So, somewhat interestingly there, almost all parts of the bond market become more attractive at the margin. You've seen yields move high, you've seen spreads – that's the excess return that you get for lending to companies – move higher as well. But for us, we've been focused for a long time on specific areas of the credit market where we think the fundamentals look good, but you still get paid a high yield anyway, so that's areas like the mortgage market in the US, for example, lending through packages of mortgages for residential homes. That is an area where we see good fundamentals, but a pickup in yield. Or lending to banks in Europe is another such area where we think ‘actually, they've got a load of capital to withstand whatever rocky economic backdrop comes this way’. So, bonds at the margin more interesting currently, but specifically areas like US mortgages, but also European bank debt for us are great opportunities for bond investors.

Thanks for those insights. For those of you don't know as well as being deputy CIO, Matt also wears another hat on his head, as our Head of Alternatives. So Matt, where do alts come in? How would you describe their role within a multi-asset portfolio?

That sounds great, doesn't it? Sounds like I've got a wardrobe full of different caps with different things written on them. But yes, from an alternative perspective, this has been a really big focus for us for many years and it's been really useful in times like this year and indeed 2020, when bonds, or government bonds specifically, don't necessarily protect portfolios as much as they used to.

We tend to be very focused on what are called market neutral strategies. So that's not things like commodities or things like real estate that can be very volatile. They're stable, lower volatility, alternative assets that can deliver returns independent of other equity and bond markets. That tends to be our focus.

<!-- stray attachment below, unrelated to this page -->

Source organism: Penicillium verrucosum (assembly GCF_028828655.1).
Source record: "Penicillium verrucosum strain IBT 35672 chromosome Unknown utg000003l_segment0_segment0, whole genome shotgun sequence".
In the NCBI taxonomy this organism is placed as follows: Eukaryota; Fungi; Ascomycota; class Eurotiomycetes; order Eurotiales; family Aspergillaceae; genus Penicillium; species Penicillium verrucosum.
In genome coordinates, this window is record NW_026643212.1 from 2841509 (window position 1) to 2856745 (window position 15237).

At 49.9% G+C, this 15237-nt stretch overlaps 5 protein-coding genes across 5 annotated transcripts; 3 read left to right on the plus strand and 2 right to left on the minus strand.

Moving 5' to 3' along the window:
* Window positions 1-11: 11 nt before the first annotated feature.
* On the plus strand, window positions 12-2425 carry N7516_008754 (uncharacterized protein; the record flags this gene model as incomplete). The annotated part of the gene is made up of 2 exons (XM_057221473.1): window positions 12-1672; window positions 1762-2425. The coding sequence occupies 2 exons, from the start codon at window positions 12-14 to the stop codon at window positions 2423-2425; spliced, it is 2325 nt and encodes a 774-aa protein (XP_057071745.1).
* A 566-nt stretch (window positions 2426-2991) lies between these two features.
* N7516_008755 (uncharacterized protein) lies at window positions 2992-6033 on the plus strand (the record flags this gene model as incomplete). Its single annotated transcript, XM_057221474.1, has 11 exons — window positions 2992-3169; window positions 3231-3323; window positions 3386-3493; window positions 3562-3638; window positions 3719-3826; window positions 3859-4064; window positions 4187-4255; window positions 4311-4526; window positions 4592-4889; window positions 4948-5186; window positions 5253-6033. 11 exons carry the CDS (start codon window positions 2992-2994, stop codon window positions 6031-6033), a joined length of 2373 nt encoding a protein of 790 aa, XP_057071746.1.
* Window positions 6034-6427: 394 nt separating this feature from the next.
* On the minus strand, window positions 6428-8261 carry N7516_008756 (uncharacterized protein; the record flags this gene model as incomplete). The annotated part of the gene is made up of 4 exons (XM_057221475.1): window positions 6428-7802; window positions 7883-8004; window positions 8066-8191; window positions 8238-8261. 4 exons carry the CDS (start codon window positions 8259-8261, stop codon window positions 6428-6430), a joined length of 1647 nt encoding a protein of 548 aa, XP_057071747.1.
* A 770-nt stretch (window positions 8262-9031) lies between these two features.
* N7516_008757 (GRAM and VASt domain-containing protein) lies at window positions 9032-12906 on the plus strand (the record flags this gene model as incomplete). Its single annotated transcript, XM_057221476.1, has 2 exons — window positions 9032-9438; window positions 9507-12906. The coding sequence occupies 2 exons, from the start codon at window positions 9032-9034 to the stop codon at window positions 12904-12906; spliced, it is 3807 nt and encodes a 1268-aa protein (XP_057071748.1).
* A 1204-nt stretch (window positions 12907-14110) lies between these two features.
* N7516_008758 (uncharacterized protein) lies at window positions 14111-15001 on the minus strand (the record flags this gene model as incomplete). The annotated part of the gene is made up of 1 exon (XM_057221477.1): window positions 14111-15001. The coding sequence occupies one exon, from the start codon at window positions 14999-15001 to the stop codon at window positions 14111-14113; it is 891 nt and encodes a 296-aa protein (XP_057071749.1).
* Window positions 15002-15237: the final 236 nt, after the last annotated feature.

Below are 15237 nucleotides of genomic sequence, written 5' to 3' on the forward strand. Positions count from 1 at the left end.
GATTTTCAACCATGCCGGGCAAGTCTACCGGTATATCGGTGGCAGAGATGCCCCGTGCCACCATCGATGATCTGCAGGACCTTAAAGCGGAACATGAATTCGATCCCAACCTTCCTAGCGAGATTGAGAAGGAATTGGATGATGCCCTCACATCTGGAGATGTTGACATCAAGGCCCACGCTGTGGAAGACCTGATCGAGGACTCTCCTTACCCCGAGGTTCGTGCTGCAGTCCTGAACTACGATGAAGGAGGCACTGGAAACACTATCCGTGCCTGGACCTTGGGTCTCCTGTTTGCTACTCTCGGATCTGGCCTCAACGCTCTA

Transcript (Part 2)

Great. So, could you highlight one position in the alternatives basket that you believe is particularly well-placed to perform in the current market environment?

So, one strategy that's worked quite well this year or very well in fact, is one that we hold across both our funds and our model portfolios, and it's a trend strategy. So, it’s in various portfolios but AQR managed futures is the holding that's widest held in portfolios and that's the strategy that looks across equities, bonds, commodities, rates and what it tries to do is pick markets that are trending up and buy those markets and pick markets that are trending down and sell those. So, it can go both long to benefit from rising, and short to benefit from falls in markets. And it's doing it across a range of those, all rules based, and that's been really able to pick up on this inflationary environment, pick up on trends upwards in commodities, pick on a trend downwards in bond prices and pick up on trend downwards in equity prices too. And that strategy’s up as much as 25-30% this year. So that's been a really great example of the sort of things that we look at that can diversify portfolios when even bonds are struggling to do so.

Great. So, we've talked a bit about our ideas. So how has our process worked so far this year in these tough conditions that we have seen?

Look, we think we've delivered really very well on our identity this year. We tend to be more diversified than many. We tend to do well in the sort of volatile environments that we're seeing and indeed that we saw in 2020, and I'm pleased to see that the portfolios as a whole are standing up well. Some of those things that I talked about earlier around income and equities, some of the themes like alternatives basket have really helped. And by and large our portfolios are sitting firmly in the second quartile versus many peers, and indeed the top quartile over some periods.

So, overall, we think it's a good result and it's exactly what we'd expect from the style of management that we have in the volatile times that we've seen.

Great. Thanks, Matt, and thanks everyone for listening. We'll leave it there and talk to you again in a few months.